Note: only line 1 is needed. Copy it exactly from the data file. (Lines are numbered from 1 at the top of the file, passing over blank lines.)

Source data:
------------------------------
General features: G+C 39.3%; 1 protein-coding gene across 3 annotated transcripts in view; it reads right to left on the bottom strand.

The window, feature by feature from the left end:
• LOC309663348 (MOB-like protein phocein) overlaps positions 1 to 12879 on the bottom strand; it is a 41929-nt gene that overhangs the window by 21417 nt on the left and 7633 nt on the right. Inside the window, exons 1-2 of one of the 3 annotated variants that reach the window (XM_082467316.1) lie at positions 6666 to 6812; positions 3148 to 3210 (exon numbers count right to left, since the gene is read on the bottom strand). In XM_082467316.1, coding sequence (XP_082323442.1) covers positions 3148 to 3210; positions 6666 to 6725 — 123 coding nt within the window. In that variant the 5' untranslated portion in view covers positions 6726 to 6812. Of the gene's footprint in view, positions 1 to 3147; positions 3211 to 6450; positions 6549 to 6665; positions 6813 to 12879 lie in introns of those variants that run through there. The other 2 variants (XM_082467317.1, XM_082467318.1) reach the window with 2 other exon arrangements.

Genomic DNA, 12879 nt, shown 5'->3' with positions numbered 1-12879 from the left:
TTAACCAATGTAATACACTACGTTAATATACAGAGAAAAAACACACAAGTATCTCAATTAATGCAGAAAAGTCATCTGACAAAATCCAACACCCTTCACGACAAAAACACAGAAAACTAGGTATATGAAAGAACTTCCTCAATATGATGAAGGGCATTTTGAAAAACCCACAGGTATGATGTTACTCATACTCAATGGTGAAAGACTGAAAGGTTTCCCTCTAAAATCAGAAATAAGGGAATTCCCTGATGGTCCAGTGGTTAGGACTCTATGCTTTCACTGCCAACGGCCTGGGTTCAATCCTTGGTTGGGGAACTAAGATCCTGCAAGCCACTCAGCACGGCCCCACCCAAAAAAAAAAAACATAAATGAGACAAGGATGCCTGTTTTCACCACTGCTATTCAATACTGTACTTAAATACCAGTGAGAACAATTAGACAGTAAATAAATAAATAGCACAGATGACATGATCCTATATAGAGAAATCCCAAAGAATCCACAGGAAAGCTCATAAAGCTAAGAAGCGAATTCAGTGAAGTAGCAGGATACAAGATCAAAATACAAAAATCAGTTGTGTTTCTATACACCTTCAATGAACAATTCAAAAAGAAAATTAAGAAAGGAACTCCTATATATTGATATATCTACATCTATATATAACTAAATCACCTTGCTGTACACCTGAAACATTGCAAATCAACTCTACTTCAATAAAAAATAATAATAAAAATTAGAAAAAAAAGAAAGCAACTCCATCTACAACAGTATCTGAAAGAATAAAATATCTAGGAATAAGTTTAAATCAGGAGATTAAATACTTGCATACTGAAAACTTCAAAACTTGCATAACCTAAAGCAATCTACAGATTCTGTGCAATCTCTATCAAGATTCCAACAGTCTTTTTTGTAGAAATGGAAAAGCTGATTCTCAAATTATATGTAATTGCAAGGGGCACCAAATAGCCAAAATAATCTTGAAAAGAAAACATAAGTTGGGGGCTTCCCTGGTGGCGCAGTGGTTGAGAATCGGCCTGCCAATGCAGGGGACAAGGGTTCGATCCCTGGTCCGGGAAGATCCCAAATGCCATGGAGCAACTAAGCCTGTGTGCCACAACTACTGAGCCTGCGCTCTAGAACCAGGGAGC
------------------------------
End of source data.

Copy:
General features: G+C 39.3%; 1 protein-coding gene across 3 annotated transcripts in view; it reads right to left on the bottom strand.